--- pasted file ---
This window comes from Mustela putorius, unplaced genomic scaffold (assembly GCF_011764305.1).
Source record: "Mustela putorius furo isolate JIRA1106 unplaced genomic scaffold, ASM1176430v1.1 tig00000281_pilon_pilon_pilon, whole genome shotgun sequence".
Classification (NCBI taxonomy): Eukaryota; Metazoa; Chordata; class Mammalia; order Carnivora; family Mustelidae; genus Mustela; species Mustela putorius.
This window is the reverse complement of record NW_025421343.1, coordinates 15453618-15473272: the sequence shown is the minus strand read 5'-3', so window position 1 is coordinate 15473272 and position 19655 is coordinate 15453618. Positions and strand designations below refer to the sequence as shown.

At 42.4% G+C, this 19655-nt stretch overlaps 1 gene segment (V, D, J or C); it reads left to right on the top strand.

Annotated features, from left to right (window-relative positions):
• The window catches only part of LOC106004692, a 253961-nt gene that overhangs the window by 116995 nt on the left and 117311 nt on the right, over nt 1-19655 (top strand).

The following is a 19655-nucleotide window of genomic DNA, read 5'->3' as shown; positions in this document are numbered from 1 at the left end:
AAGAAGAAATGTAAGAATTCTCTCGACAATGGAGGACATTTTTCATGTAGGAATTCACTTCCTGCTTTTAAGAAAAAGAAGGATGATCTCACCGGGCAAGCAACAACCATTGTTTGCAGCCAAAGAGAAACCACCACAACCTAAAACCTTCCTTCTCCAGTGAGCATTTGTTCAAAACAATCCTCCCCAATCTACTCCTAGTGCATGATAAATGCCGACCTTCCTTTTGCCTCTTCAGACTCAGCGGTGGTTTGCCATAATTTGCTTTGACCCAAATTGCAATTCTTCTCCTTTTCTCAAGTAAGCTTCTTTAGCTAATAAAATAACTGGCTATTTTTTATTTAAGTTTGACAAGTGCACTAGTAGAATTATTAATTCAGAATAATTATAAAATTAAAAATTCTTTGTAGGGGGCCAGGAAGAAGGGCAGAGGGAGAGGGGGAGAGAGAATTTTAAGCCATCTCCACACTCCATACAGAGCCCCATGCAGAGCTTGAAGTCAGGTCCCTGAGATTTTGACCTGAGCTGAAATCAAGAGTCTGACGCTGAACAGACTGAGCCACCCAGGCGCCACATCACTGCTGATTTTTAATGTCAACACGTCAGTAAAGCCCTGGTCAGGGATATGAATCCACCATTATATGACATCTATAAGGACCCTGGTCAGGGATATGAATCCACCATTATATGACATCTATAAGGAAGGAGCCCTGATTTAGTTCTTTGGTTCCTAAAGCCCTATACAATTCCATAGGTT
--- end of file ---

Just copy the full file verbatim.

This window comes from Mustela putorius, unplaced genomic scaffold (assembly GCF_011764305.1).
Source record: "Mustela putorius furo isolate JIRA1106 unplaced genomic scaffold, ASM1176430v1.1 tig00000281_pilon_pilon_pilon, whole genome shotgun sequence".
Classification (NCBI taxonomy): Eukaryota; Metazoa; Chordata; class Mammalia; order Carnivora; family Mustelidae; genus Mustela; species Mustela putorius.
This window is the reverse complement of record NW_025421343.1, coordinates 15453618-15473272: the sequence shown is the minus strand read 5'-3', so window position 1 is coordinate 15473272 and position 19655 is coordinate 15453618. Positions and strand designations below refer to the sequence as shown.

At 42.4% G+C, this 19655-nt stretch overlaps 1 gene segment (V, D, J or C); it reads left to right on the top strand.

Annotated features, from left to right (window-relative positions):
• The window catches only part of LOC106004692, a 253961-nt gene that overhangs the window by 116995 nt on the left and 117311 nt on the right, over nt 1-19655 (top strand).

The following is a 19655-nucleotide window of genomic DNA, read 5'->3' as shown; positions in this document are numbered from 1 at the left end:
AAGAAGAAATGTAAGAATTCTCTCGACAATGGAGGACATTTTTCATGTAGGAATTCACTTCCTGCTTTTAAGAAAAAGAAGGATGATCTCACCGGGCAAGCAACAACCATTGTTTGCAGCCAAAGAGAAACCACCACAACCTAAAACCTTCCTTCTCCAGTGAGCATTTGTTCAAAACAATCCTCCCCAATCTACTCCTAGTGCATGATAAATGCCGACCTTCCTTTTGCCTCTTCAGACTCAGCGGTGGTTTGCCATAATTTGCTTTGACCCAAATTGCAATTCTTCTCCTTTTCTCAAGTAAGCTTCTTTAGCTAATAAAATAACTGGCTATTTTTTATTTAAGTTTGACAAGTGCACTAGTAGAATTATTAATTCAGAATAATTATAAAATTAAAAATTCTTTGTAGGGGGCCAGGAAGAAGGGCAGAGGGAGAGGGGGAGAGAGAATTTTAAGCCATCTCCACACTCCATACAGAGCCCCATGCAGAGCTTGAAGTCAGGTCCCTGAGATTTTGACCTGAGCTGAAATCAAGAGTCTGACGCTGAACAGACTGAGCCACCCAGGCGCCACATCACTGCTGATTTTTAATGTCAACACGTCAGTAAAGCCCTGGTCAGGGATATGAATCCACCATTATATGACATCTATAAGGACCCTGGTCAGGGATATGAATCCACCATTATATGACATCTATAAGGAAGGAGCCCTGATTTAGTTCTTTGGTTCCTAAAGCCCTATACAATTCCATAGGTT